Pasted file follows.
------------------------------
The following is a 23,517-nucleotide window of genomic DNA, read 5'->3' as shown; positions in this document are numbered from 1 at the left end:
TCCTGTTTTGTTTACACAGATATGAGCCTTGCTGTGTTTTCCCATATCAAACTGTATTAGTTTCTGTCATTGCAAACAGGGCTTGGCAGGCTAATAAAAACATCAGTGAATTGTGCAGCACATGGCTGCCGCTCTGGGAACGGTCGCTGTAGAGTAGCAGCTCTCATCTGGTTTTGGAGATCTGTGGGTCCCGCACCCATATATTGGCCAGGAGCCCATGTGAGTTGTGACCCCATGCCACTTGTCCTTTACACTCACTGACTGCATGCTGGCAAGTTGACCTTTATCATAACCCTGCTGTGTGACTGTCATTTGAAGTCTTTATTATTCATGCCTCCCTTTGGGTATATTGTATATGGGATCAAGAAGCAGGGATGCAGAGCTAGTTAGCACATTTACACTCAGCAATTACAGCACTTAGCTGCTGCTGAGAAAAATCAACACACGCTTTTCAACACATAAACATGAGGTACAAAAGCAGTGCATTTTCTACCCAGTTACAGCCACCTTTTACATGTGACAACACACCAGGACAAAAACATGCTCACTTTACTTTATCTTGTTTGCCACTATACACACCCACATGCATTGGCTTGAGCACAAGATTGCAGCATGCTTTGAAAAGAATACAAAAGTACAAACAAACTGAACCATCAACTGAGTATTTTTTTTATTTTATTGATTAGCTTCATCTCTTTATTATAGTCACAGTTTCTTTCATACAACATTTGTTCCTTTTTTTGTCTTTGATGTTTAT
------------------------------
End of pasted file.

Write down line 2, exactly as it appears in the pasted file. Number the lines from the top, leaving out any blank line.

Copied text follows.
TCCTGTTTTGTTTACACAGATATGAGCCTTGCTGTGTTTTCCCATATCAAACTGTATTAGTTTCTGTCATTGCAAACAGGGCTTGGCAGGCTAATAAAAACATCAGTGAATTGTGCAGCACATGGCTGCCGCTCTGGGAACGGTCGCTGTAGAGTAGCAGCTCTCATCTGGTTTTGGAGATCTGTGGGTCCCGCACCCATATATTGGCCAGGAGCCCATGTGAGTTGTGACCCCATGCCACTTGTCCTTTACACTCACTGACTGCATGCTGGCAAGTTGACCTTTATCATAACCCTGCTGTGTGACTGTCATTTGAAGTCTTTATTATTCATGCCTCCCTTTGGGTATATTGTATATGGGATCAAGAAGCAGGGATGCAGAGCTAGTTAGCACATTTACACTCAGCAATTACAGCACTTAGCTGCTGCTGAGAAAAATCAACACACGCTTTTCAACACATAAACATGAGGTACAAAAGCAGTGCATTTTCTACCCAGTTACAGCCACCTTTTACATGTGACAACACACCAGGACAAAAACATGCTCACTTTACTTTATCTTGTTTGCCACTATACACACCCACATGCATTGGCTTGAGCACAAGATTGCAGCATGCTTTGAAAAGAATACAAAAGTACAAACAAACTGAACCATCAACTGAGTATTTTTTTTATTTTATTGATTAGCTTCATCTCTTTATTATAGTCACAGTTTCTTTCATACAACATTTGTTCCTTTTTTTGTCTTTGATGTTTAT